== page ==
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Sailboat specifications and datasheets

Kelt 8.50 centerboard (Trunk)

The Kelt 8.50, here in "centerboard (Trunk)" version, is a 27’11” monohull sailboat designed by Gilles Vaton. She was built by Kelt (France) and made of monolithic fiberglass / polyester. This sailboat was produced between 1983 and 1996 with about 600 hulls completed.
Kelt 8.50 Kelt 8.50 layoutKelt 8.50 sailing
Kelt 8.50's   Main Features
Model Kelt 8.50
Version Centerboard (Trunk)
Type of hull Monohull
Shipyard
Designer Gilles Vaton
Construction Hull:
monolithic fiberglass / polyester
Deck:
sandwich balsa / fiberglass / polyester
First built hull 1983
Last built hull 1996
Number of hulls built About 600
Appendages Centerboard
Helm 1 tiller
Rudder 1 semi-spade rudder
Unsinkable No
Trailerable No
French navigation category 2
Standard public price (indicative only) N/A
Kelt 8.50's   Main dimensions
Hull length 27’ 11”
Waterline length 24’ 7”
Beam (width) 10’ 2”
Draft 2’ 1”
Draft when appendages up 5’ 11”
Light displacement 7055 lbs
Ballast weight 3307 lbs
Ballast type Cast iron interior ballast with steel centerboard
French customs tonnage 7.15 Tx
Kelt 8.50's   Rig and sails
Upwind sail area 484 sq.ft
Downwind sail area 883 sq.ft
Mainsail area 205 sq.ft
Genoa area 280 sq.ft
Solent area 196 sq.ft
Jib area 158 sq.ft
Stormjib area 39 sq.ft
Symetric spinnaker area 678 sq.ft
Rigging type Sloop Marconi 9/10
Mast position Deck stepped mast
Spars Mast and boom in Aluminum
Standing rigging 1x19 strand wire continuous
Number of levels of spreaders 1
Spreaders angle Swept-back
IiFore triangle height (from mast foot to fore stay attachment) 34’ 10”
JiFore triangle base (from mast foot to bottom of forestay) 10’ 4”
PiMainsail hoist measurement (from tack to head) 33’ 6”
EiMainsail foot measurement (from tack to clew) 9’ 11”
Kelt 8.50's   Performances
HN (French rating) 17.0
Upwind sail area to displacementiThe ratio sail area to displacement is obtained by dividing the sail area by the boat's displaced volume to the power two-thirds.
The ratio sail area to displacement can be used to compare the relative sail plan of different sailboats no matter what their size. Upwind : under 18 the ratio indicates a cruise oriented sailboat with limited performances especially in light wind, while over 23 it indicates a fast sailboat.
20.72
Downwind sail area to displacementiThe ratio sail area to displacement is obtained by dividing the sail area by the boat's displaced volume to the power two-thirds.
The ratio sail area to displacement can be used to compare the relative sail plan of different sailboats no matter what their size. Upwind : under 18 the ratio indicates a cruise oriented sailboat with limited performances especially in light wind, while over 23 it indicates a fast sailboat.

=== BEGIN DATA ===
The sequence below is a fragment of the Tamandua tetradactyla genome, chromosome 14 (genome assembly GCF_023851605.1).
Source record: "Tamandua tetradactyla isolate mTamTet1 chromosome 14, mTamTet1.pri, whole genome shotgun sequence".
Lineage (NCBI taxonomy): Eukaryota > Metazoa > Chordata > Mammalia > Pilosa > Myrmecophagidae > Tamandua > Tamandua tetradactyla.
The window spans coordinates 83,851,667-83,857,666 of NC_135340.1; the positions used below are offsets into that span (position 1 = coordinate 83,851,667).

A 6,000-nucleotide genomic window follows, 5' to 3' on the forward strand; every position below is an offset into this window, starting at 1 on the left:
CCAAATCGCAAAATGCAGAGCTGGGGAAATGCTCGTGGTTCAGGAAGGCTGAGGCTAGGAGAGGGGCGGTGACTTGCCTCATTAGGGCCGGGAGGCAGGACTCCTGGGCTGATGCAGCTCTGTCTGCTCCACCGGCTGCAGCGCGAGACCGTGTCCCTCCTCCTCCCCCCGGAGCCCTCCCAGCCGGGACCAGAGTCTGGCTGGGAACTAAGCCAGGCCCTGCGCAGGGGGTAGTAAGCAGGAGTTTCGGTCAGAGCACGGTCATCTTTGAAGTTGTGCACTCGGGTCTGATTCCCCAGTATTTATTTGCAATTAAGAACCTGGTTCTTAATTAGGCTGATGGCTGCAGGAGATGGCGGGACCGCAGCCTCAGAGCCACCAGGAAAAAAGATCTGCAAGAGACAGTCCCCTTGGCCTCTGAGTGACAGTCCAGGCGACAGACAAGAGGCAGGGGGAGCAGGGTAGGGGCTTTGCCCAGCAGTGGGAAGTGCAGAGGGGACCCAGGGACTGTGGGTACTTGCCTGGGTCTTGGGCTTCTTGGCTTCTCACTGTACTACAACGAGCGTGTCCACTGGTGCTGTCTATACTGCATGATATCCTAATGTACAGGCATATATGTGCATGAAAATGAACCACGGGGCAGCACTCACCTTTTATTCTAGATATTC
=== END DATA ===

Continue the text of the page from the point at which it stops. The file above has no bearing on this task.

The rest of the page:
37.76
Displacement-Length ratio (DLR)iThe Displacement Length ratio is a figure that points out the boat's weight compared to its waterline length. DLR is obtained by dividing the boat's displacement in tons by the cube of one one-hundredth of the waterline length (in feet).
The DLR can be used to compare the relative mass of different sailboats no matter what their length: a DLR less than 180 is indicative of a really light sailboat (race boat made for planning), while a DLR greater than 300 is indicative of a heavy cruising sailboat.
215
Ballast ratioiThe Ballast ratio is an indicator of the stability; it is obtained by dividing the boat's displacement by the weight of the ballast. Since the stability depends also of the hull shape and the position of the center of gravity, only boats with similar ballast arrangements and hull shape should be considered.
Higher the ballast ratio is, greater is the stability.
47 %
Hull speediAs a ship moves in the water, it creates standing waves that oppose its movement. This effect increases dramatically the resistance when the boat reaches a speed-length ratio (speed-length ratio is the ratio between the speed in knots and the square root of the waterline length in feet) of about 1.2 (corresponding to a Froude Number of 0.35) . This very sharp rise in resistance, between speed-length ratio of 1.2 to 1.5, is insurmountable for heavy sailboats and so becomes an apparent barrier. This leads to the concept of "hull speed".
The hull speed is obtained by multiplying the square root of the waterline length (in feet) by 1.34.
6.65 knots
Kelt 8.50's   Auxiliary engine
Engine(s) 1
Engine type Inboard engine
Engine (min/max) 8 HP / 15 HP
Fuel type Diesel
Fuel tank capacity 6.6 gal
Kelt 8.50's   Accommodation
Cabin(s) 1
Berth(s) 6
Head(s) 1
Fresh water tank capacity 39.6 gal
Fridge/ice-box capacity 23.8 gal
Maximum headroom 5’ 11”
Galley headroom 5’ 11”
Head headroom 5’ 7”
Kelt 8.50's   Saloon
Maximum headroom 5’ 10”
Saloon table length 2’ 8”
Saloon table width (min/max) 2’ 7” / 3’ 2”
Saloon width (min/max) 6’ 1” / 7’ 6”
Berth length 6’ 6”
Berth width (head/elbows/knees/feet) 1’ 10”
1’ 7”
1’ 2”
Kelt 8.50's   Fore cabin
Berth length 6’ 7”
Berth width (head/elbows/knees/feet) 5’ 11”
4’ 11”
3’ 4”
1’ 7”
Kelt 8.50's   Aft cabin
Maximum headroom 5’ 7”
Berth length 5’ 11”
Berth width (head/elbows/knees/feet) 5’ 2”
4’ 6”
3’ 6”

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